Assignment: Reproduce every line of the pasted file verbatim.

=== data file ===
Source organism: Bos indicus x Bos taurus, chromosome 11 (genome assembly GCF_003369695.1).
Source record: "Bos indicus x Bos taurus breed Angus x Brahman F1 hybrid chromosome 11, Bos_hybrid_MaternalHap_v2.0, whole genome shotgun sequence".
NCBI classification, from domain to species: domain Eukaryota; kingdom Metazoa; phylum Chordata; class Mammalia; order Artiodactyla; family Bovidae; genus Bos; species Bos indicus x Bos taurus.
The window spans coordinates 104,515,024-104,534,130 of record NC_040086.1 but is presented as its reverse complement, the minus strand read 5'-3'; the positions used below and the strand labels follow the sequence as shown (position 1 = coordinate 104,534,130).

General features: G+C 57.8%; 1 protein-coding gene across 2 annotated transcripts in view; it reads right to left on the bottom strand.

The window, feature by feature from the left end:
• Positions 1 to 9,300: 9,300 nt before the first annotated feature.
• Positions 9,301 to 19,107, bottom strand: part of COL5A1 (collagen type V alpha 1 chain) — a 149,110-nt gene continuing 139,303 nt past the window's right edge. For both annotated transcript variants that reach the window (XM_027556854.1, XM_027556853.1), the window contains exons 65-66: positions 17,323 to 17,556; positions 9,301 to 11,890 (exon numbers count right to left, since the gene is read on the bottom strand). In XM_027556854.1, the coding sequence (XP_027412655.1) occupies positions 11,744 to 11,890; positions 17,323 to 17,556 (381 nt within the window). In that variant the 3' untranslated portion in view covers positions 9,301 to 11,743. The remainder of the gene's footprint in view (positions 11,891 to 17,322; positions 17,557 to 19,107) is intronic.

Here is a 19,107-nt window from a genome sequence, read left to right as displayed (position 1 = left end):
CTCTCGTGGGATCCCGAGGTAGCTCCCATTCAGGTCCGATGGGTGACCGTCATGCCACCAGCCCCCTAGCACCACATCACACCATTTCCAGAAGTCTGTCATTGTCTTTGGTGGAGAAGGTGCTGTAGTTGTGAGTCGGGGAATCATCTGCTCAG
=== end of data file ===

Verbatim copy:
Source organism: Bos indicus x Bos taurus, chromosome 11 (genome assembly GCF_003369695.1).
Source record: "Bos indicus x Bos taurus breed Angus x Brahman F1 hybrid chromosome 11, Bos_hybrid_MaternalHap_v2.0, whole genome shotgun sequence".
NCBI classification, from domain to species: domain Eukaryota; kingdom Metazoa; phylum Chordata; class Mammalia; order Artiodactyla; family Bovidae; genus Bos; species Bos indicus x Bos taurus.
The window spans coordinates 104,515,024-104,534,130 of record NC_040086.1 but is presented as its reverse complement, the minus strand read 5'-3'; the positions used below and the strand labels follow the sequence as shown (position 1 = coordinate 104,534,130).

General features: G+C 57.8%; 1 protein-coding gene across 2 annotated transcripts in view; it reads right to left on the bottom strand.

The window, feature by feature from the left end:
• Positions 1 to 9,300: 9,300 nt before the first annotated feature.
• Positions 9,301 to 19,107, bottom strand: part of COL5A1 (collagen type V alpha 1 chain) — a 149,110-nt gene continuing 139,303 nt past the window's right edge. For both annotated transcript variants that reach the window (XM_027556854.1, XM_027556853.1), the window contains exons 65-66: positions 17,323 to 17,556; positions 9,301 to 11,890 (exon numbers count right to left, since the gene is read on the bottom strand). In XM_027556854.1, the coding sequence (XP_027412655.1) occupies positions 11,744 to 11,890; positions 17,323 to 17,556 (381 nt within the window). In that variant the 3' untranslated portion in view covers positions 9,301 to 11,743. The remainder of the gene's footprint in view (positions 11,891 to 17,322; positions 17,557 to 19,107) is intronic.

Here is a 19,107-nt window from a genome sequence, read left to right as displayed (position 1 = left end):
CTCTCGTGGGATCCCGAGGTAGCTCCCATTCAGGTCCGATGGGTGACCGTCATGCCACCAGCCCCCTAGCACCACATCACACCATTTCCAGAAGTCTGTCATTGTCTTTGGTGGAGAAGGTGCTGTAGTTGTGAGTCGGGGAATCATCTGCTCAG